Hopscotch 2011: An exercise in difficult decisions
By Jordan Lawrence
Hopscotch 2011 was big, monstrously big. There were 151 bands playing official festival sets, and between the headlining shows at City Plaza, the nighttime club gigs of the festival proper and the unofficial day parties that ensure you’ll leave ill-rested, 59 different concerts rocked downtown Raleigh this weekend. It was both a gift and a liability. I saw 53 bands over the course of the festival, and there’s a solid handful I’m kicking myself today for missing. It was a dense overload of options, a well-curated wonderland of music where you are most always seeing something good – and always missing something else. That’s the point.
The Hopscotch Music Festival was started by local paper the Independent Weekly in 2010 and named after a choose-your own adventure book. Like those books, Hopscotch feels real and vital because of the consequences of your actions. You’re not going to see a great band by skipping a bad band. You’re skipping an amazing, once-in-a-lifetime performance to catch another amazing, once-in-a-lifetime performance. And whichever one you pass up, you may have passed up for good.
On Thursday, I walked out of Fletcher Opera Theater (side note: seeing bands as weird and diverse as Steve Gunn, Rhys Chatham and Swans in this amazing space was the treat of the festival) before I could see the Necks. From Australia, the Necks are a sublime jazz trio that utilize the space between notes as much as the notes themselves, resulting in entrancing, long-form expressions. Playing in the best sounding room in town, their tones would surely have been clearer than ever, allowing me to investigate all the little intricacies of their sound. And I missed it.
But by missing it I caught Apache Dropout, a scuzzy Indiana psych-garage band that put out one of my favorite 2011 LPs. Live they melded their quick songs together and bent their tones without mercy, creating thick technicolor fuzz that was a little scary and a lot of fun. It was one of the best sets I’ve seen this year, and yet I’d only rank it fourth for the weekend.
Rhys Chatham’s Guitar Trio was a marvel in Fletcher. With a team of local and national guitar greats that included Horseback’s Jenks Miller, William Tyler and David Daniell, Chatham conjured up the legendary avant-garde piece that he wrote in 1978. Playing an E chord until its overtones overwhelmed the space, they created the most affecting wall of sound I’ve ever heard, an enveloping force that you couldn’t help but get lost in.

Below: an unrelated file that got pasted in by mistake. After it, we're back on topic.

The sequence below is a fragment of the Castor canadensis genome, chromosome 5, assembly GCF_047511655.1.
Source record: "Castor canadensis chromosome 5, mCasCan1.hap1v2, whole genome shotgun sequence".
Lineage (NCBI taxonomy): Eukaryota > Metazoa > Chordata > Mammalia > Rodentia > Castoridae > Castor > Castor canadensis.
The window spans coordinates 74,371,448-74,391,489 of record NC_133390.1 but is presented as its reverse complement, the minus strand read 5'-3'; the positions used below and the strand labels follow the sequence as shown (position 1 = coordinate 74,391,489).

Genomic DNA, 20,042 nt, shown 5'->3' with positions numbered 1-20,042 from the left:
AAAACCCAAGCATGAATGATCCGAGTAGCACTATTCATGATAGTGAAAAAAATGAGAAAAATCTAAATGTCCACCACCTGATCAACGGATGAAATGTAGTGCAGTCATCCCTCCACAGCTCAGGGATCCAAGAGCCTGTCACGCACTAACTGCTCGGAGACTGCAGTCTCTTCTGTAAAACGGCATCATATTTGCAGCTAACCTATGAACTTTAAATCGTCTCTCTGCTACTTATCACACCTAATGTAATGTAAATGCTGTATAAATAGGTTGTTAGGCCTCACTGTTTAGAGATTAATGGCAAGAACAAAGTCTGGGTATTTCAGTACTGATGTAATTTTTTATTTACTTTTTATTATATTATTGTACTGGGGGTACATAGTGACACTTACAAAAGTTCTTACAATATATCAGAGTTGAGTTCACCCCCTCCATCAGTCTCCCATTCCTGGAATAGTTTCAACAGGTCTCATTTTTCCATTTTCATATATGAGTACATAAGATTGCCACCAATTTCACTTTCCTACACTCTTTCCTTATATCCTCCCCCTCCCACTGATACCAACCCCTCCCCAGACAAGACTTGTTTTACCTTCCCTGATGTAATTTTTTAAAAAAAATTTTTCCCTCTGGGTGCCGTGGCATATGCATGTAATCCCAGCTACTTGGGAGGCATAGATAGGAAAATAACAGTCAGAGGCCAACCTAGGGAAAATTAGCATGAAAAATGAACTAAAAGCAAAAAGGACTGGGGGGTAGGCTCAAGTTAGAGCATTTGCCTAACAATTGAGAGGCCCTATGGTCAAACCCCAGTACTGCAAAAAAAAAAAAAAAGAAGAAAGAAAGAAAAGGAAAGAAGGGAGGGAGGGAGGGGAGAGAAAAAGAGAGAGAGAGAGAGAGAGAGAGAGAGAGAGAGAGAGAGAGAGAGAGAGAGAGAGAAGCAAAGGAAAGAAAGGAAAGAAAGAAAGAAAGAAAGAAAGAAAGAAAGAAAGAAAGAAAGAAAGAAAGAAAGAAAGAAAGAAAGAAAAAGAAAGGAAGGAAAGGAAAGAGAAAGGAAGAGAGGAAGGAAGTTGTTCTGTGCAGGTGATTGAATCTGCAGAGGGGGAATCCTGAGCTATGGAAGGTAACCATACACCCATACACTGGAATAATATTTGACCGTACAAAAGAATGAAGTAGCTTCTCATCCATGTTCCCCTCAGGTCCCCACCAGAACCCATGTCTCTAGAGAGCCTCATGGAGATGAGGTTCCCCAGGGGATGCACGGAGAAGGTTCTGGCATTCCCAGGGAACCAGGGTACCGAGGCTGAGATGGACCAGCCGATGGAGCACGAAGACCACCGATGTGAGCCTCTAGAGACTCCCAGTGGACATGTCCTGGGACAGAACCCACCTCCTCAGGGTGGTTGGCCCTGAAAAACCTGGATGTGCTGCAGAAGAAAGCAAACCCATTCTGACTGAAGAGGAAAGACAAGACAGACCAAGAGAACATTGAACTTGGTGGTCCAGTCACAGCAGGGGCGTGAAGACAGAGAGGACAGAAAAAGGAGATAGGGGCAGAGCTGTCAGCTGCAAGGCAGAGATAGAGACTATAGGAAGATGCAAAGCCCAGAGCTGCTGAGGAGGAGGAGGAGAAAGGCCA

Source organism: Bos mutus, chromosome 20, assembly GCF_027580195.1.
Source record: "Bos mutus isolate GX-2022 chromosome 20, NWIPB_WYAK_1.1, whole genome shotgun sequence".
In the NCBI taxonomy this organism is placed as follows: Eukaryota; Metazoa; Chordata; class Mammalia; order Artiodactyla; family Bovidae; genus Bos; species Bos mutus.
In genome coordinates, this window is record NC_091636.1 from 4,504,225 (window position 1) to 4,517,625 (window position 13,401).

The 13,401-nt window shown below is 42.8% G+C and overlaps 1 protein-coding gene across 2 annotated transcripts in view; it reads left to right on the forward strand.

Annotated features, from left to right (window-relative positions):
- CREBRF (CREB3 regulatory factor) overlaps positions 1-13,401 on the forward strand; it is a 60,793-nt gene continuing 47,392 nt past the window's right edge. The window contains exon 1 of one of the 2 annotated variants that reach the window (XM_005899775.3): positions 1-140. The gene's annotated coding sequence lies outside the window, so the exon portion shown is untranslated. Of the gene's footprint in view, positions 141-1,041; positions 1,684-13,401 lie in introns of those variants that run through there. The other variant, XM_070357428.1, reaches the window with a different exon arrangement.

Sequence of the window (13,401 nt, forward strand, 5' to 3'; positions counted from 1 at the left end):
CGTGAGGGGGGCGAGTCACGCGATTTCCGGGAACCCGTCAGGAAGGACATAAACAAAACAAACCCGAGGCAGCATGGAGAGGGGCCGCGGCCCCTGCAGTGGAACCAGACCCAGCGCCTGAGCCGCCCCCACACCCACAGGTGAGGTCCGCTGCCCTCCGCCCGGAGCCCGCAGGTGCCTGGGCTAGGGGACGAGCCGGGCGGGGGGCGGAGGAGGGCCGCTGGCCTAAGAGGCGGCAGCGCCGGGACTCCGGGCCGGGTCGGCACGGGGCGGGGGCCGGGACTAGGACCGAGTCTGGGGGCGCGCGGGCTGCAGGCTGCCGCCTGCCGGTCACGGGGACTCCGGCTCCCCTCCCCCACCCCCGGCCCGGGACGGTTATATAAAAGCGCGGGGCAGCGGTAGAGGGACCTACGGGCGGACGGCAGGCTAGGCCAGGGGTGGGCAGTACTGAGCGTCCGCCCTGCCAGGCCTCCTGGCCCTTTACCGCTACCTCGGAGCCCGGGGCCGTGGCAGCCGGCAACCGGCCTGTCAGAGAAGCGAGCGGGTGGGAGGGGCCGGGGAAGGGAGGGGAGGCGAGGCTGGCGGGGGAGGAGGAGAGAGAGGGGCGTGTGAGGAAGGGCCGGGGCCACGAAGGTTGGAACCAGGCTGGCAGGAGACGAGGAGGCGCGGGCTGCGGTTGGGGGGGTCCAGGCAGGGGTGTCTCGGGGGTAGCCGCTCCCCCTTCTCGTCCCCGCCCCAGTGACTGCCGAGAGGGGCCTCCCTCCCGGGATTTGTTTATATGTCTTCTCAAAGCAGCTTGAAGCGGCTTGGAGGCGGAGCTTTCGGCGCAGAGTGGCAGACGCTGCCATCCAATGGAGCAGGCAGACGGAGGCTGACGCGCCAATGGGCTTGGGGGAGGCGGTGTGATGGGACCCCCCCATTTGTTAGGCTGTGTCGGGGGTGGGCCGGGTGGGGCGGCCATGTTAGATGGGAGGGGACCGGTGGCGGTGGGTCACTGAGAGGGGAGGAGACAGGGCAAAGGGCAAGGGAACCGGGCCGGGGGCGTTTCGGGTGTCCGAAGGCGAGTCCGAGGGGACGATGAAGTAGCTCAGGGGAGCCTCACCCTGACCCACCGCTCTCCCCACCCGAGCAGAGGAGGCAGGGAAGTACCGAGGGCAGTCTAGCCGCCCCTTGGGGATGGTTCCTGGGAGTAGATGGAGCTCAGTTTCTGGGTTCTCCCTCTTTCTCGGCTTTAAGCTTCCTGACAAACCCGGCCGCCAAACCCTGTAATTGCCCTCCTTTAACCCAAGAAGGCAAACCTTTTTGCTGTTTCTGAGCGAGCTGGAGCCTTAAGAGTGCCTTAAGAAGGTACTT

Legendary experimental rock outfit Swans absolutely crushed Fletcher the next night. Building dark clamor out of clanging percussion and scathing distortion, the six-piece proved why they’re still relevant after almost 30 years in existence. I pried myself away during the middle of their two-hour set to catch the droney Seattle metal act Earth. The gorgeous, spacey tones of their cello-and-guitar-bound melodies had a profound effect on my admittedly tired mind. I zoned out and fell deep into their music’s power, sitting calmly for their entire set.
Earth’s performance was among the best I’ve ever seen, but today, I find myself second-guessing my decision to stay put. I could have flown over to the Lincoln Theatre and caught part of The Foreign Exchange’s lush R&B. I could have scooted over to the Pour House and jumped around to the spark-plug garage rock of Vancouver’s Japandroids. Or I could have just headed back over to Swans and caught the rest of another set that was among the best I’ve seen.
I find myself obsessing over what I missed more than what I saw. Every one of the last three days has been filled with music from noon until the middle of the night. I saw all the bands I was physically able to stand, and there was so much going on that I still feel I should have seen more.
Saturday night, I found myself in City Plaza watching The Flaming Lips. I don’t even like them that much, but I was consumed by them in that moment. They marched confidently through their potent psychedelic jams as huge balloons burst into confetti over an audience that was surrounded by the skyscrapers of downtown Raleigh. It was a wondrous spectacle, one I was proud to see take place in the city I live in. There were plenty of things I missed to be there at that moment, but I wouldn’t give it up for any of them.
The true success of Hopscotch is that the moment was mine to create. I could have left there after only a few songs and seen any of the other artists playing at that second, but I didn’t. My decision ended up in one of my favorite memories of the fest, and I’ve already talked with people who had an equally affecting time by choosing to leave. Hopscotch sets up the options and then lets you do as you will. This year, there were few bad choices to be found.